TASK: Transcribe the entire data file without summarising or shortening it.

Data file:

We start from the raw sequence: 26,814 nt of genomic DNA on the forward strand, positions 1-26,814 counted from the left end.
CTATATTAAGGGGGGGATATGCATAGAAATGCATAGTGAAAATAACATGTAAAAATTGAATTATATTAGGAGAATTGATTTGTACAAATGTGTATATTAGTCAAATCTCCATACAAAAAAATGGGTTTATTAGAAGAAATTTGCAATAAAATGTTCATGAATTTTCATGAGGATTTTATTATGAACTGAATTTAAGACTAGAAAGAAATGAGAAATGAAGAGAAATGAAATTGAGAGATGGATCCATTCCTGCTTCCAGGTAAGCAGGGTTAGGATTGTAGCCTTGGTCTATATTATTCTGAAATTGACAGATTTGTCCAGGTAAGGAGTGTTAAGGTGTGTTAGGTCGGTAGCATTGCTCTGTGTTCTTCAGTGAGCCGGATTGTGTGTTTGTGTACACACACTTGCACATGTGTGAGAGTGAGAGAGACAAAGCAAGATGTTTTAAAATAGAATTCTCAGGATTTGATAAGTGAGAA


We start from the raw sequence: 26,814 nt of genomic DNA on the forward strand, positions 1-26,814 counted from the left end.
CTATATTAAGGGGGGGATATGCATAGAAATGCATAGTGAAAATAACATGTAAAAATTGAATTATATTAGGAGAATTGATTTGTACAAATGTGTATATTAGTCAAATCTCCATACAAAAAAATGGGTTTATTAGAAGAAATTTGCAATAAAATGTTCATGAATTTTCATGAGGATTTTATTATGAACTGAATTTAAGACTAGAAAGAAATGAGAAATGAAGAGAAATGAAATTGAGAGATGGATCCATTCCTGCTTCCAGGTAAGCAGGGTTAGGATTGTAGCCTTGGTCTATATTATTCTGAAATTGACAGATTTGTCCAGGTAAGGAGTGTTAAGGTGTGTTAGGTCGGTAGCATTGCTCTGTGTTCTTCAGTGAGCCGGATTGTGTGTTTGTGTACACACACTTGCACATGTGTGAGAGTGAGAGAGACAAAGCAAGATGTTTTAAAATAGAATTCTCAGGATTTGATAAGTGAGAA